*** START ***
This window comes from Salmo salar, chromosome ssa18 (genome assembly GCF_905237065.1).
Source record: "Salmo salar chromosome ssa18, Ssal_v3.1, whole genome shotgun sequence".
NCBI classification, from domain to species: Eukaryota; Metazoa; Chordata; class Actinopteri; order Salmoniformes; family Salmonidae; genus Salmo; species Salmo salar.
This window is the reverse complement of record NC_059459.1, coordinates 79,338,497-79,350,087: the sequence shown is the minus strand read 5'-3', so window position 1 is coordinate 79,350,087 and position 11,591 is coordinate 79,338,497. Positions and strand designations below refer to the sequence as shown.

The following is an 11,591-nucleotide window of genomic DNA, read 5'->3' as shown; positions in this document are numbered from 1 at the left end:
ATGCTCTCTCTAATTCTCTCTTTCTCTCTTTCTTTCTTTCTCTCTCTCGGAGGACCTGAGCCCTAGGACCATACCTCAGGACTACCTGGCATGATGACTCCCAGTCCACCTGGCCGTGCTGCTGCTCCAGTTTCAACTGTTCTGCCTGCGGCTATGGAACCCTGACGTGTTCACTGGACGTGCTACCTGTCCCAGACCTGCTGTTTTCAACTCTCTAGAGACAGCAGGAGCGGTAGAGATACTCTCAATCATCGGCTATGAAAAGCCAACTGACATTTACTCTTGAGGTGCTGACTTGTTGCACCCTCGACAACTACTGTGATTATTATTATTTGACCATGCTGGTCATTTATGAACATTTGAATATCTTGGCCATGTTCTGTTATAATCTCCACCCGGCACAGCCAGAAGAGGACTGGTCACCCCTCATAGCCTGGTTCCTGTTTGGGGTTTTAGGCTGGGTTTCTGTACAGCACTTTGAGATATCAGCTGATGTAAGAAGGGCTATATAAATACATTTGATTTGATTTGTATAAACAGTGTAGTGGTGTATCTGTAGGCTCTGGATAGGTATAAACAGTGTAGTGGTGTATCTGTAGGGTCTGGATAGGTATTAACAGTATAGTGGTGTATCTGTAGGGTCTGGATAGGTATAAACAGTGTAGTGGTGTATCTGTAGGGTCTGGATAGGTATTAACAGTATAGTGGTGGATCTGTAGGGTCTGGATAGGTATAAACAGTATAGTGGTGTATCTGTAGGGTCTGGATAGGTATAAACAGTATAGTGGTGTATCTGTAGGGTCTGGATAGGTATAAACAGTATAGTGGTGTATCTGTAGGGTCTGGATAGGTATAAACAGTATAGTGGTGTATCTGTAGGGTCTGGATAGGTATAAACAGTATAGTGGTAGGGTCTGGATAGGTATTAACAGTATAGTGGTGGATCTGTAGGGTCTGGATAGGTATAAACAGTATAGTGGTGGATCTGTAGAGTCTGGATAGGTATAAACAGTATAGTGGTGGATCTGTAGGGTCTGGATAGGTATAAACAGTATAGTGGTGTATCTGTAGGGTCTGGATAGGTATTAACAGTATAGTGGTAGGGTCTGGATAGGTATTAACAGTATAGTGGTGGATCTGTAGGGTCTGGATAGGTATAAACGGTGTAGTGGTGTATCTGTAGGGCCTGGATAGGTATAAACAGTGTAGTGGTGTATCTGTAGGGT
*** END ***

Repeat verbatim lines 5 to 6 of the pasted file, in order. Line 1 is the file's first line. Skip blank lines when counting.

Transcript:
The following is an 11,591-nucleotide window of genomic DNA, read 5'->3' as shown; positions in this document are numbered from 1 at the left end:
ATGCTCTCTCTAATTCTCTCTTTCTCTCTTTCTTTCTTTCTCTCTCTCGGAGGACCTGAGCCCTAGGACCATACCTCAGGACTACCTGGCATGATGACTCCCAGTCCACCTGGCCGTGCTGCTGCTCCAGTTTCAACTGTTCTGCCTGCGGCTATGGAACCCTGACGTGTTCACTGGACGTGCTACCTGTCCCAGACCTGCTGTTTTCAACTCTCTAGAGACAGCAGGAGCGGTAGAGATACTCTCAATCATCGGCTATGAAAAGCCAACTGACATTTACTCTTGAGGTGCTGACTTGTTGCACCCTCGACAACTACTGTGATTATTATTATTTGACCATGCTGGTCATTTATGAACATTTGAATATCTTGGCCATGTTCTGTTATAATCTCCACCCGGCACAGCCAGAAGAGGACTGGTCACCCCTCATAGCCTGGTTCCTGTTTGGGGTTTTAGGCTGGGTTTCTGTACAGCACTTTGAGATATCAGCTGATGTAAGAAGGGCTATATAAATACATTTGATTTGATTTGTATAAACAGTGTAGTGGTGTATCTGTAGGCTCTGGATAGGTATAAACAGTGTAGTGGTGTATCTGTAGGGTCTGGATAGGTATTAACAGTATAGTGGTGTATCTGTAGGGTCTGGATAGGTATAAACAGTGTAGTGGTGTATCTGTAGGGTCTGGATAGGTATTAACAGTATAGTGGTGGATCTGTAGGGTCTGGATAGGTATAAACAGTATAGTGGTGTATCTGTAGGGTCTGGATAGGTATAAACAGTATAGTGGTGTATCTGTAGGGTCTGGATAGGTATAAACAGTATAGTGGTGTATCTGTAGGGTCTGGATAGGTATAAACAGTATAGTGGTGTATCTGTAGGGTCTGGATAGGTATAAACAGTATAGTGGTAGGGTCTGGATAGGTATTAACAGTATAGTGGTGGATCTGTAGGGTCTGGATAGGTATAAACAGTATAGTGGTGGATCTGTAGAGTCTGGATAGGTATAAACAGTATAGTGGTGGATCTGTAGGGTCTGGATAGGTATAAACAGTATAGTGGTGTATCTGTAGGGTCTGGATAGGTATTAACAGTATAGTGGTAGGGTCTGGATAGGTATTAACAGTATAGTGGTGGATCTGTAGGGTCTGGATAGGTATAAACGGTGTAGTGGTGTATCTGTAGGGCCTGGATAGGTATAAACAGTGTAGTGGTGTATCTGTAGGGT